If any of us were looking intensely for the moment that President Obama differentiated himself from the Eurocentric, Western apologist presidents of the past, he had it in his first official interview. Al-Arabiya broadcast the newly minted head of state speaking in realistic terms about the potential for renewed mutual respect between the Arab world and the U.S. When the events of 9/11 tested our understanding of enemy extremists lurking abroad, that confusion awakened anew an anti-foreign sentiment that America scarcely needed. For all of our years of domestic racism against American Indians and enslaved Africans, we had similar spells of distrust for Europe’s first immigrants, Catholics, Asians, Latinos and every possible shade and creed in between. The problem with distrust in our melting pot is that it impedes our ability to work and to welcome new workers to our cause as a nation.
Islamic fundamentalists have espoused the separatist ideologies of violence and calculated terror as a response to the financial exclusivity of Western powers. That’s not to say that violence is ever warranted, but it does explain, in part, the continued animosity in that region. Barack Obama wears his mixed heritage on his sleeve, the man of multiple races and of multiple nationalities. His boyhood schooling in Indonesia was cause for speculative fear during the campaign, but now he can use it as a strength. Turning so-called weaknesses into strengths has been his prime asset as Americans come face to face with the demons of a divided past. Still, who could have thought that he would be so willing to state his position on Muslim affairs a week into the presidency? If he’s demonstrated anything thus far, it’s that our reputation of tolerance has given us more leverage in the battle for world peace than our defensiveness. Few presidents, even the scholars among them, would admit to reading the Qu’ran or having the openness to sort through its lessons. President Obama has changed the trend for power-grabbing nations, extending the olive branch of humility and respect where there was only vitriol and paranoia before.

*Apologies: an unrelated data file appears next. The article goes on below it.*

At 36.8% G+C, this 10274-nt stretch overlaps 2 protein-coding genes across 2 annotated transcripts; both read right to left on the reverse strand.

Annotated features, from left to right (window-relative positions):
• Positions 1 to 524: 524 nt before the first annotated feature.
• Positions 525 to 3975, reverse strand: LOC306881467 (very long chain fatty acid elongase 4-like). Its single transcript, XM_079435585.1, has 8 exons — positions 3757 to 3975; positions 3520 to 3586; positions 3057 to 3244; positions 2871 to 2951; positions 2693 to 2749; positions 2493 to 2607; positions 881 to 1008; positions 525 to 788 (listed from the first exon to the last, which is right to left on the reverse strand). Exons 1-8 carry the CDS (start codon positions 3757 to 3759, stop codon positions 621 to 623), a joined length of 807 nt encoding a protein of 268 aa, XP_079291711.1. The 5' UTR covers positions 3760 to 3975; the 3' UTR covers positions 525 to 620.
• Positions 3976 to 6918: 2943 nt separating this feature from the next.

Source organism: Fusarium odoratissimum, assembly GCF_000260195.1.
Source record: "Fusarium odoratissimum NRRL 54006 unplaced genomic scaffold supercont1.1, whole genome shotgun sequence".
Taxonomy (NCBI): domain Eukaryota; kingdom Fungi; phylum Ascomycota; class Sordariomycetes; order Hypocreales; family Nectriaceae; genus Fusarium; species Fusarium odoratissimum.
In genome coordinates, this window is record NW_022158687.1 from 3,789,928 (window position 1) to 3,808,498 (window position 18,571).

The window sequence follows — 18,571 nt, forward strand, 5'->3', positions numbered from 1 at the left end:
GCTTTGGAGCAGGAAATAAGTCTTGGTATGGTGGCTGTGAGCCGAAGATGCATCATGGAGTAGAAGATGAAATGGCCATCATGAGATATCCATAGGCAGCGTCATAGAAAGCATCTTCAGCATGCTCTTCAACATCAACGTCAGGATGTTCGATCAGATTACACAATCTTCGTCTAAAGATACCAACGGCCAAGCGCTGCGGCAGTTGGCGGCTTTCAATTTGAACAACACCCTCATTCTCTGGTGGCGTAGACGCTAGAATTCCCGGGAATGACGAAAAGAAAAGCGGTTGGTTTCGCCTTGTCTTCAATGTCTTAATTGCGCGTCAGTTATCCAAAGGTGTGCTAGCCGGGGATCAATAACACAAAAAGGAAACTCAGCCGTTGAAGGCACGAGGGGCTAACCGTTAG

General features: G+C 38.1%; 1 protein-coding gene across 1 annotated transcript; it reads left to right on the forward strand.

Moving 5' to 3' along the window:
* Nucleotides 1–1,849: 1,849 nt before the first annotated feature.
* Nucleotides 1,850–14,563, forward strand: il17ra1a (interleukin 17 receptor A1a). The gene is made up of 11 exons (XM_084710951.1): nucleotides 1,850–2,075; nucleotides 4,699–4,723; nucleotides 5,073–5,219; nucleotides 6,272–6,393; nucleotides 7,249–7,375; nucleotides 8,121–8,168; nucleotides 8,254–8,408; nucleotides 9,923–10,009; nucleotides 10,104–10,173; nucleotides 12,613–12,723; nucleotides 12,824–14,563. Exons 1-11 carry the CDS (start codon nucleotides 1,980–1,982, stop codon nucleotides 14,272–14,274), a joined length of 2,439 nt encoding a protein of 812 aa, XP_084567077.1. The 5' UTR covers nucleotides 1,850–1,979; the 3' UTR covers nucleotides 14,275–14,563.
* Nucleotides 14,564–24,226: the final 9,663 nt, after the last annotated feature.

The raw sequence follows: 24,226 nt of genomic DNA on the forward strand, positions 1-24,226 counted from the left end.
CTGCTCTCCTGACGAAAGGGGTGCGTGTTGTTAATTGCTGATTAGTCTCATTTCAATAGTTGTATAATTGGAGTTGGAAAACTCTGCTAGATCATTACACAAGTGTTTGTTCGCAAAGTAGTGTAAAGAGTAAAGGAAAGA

The United States remains tethered indefinitely to Israeli interest, and acts as a moral enforcer on the behalf of several other nations who back the nation-state. The politics of choosing sides in complex international struggle belies our usually moderate stance here at home. Indeed the imperatives of a peacekeeping stance since World War II has made America a timely interloper and a vicious ally to single-minded dictators. We proceed with caution when millions suffer, afraid to undo the sovereign institutions that sanctioned their oppression. We act with bold reprise when there is a money interest attached to the moral dilemma. We cannot give justice over to a sliding scale, or make our judgments skew only toward historic friends.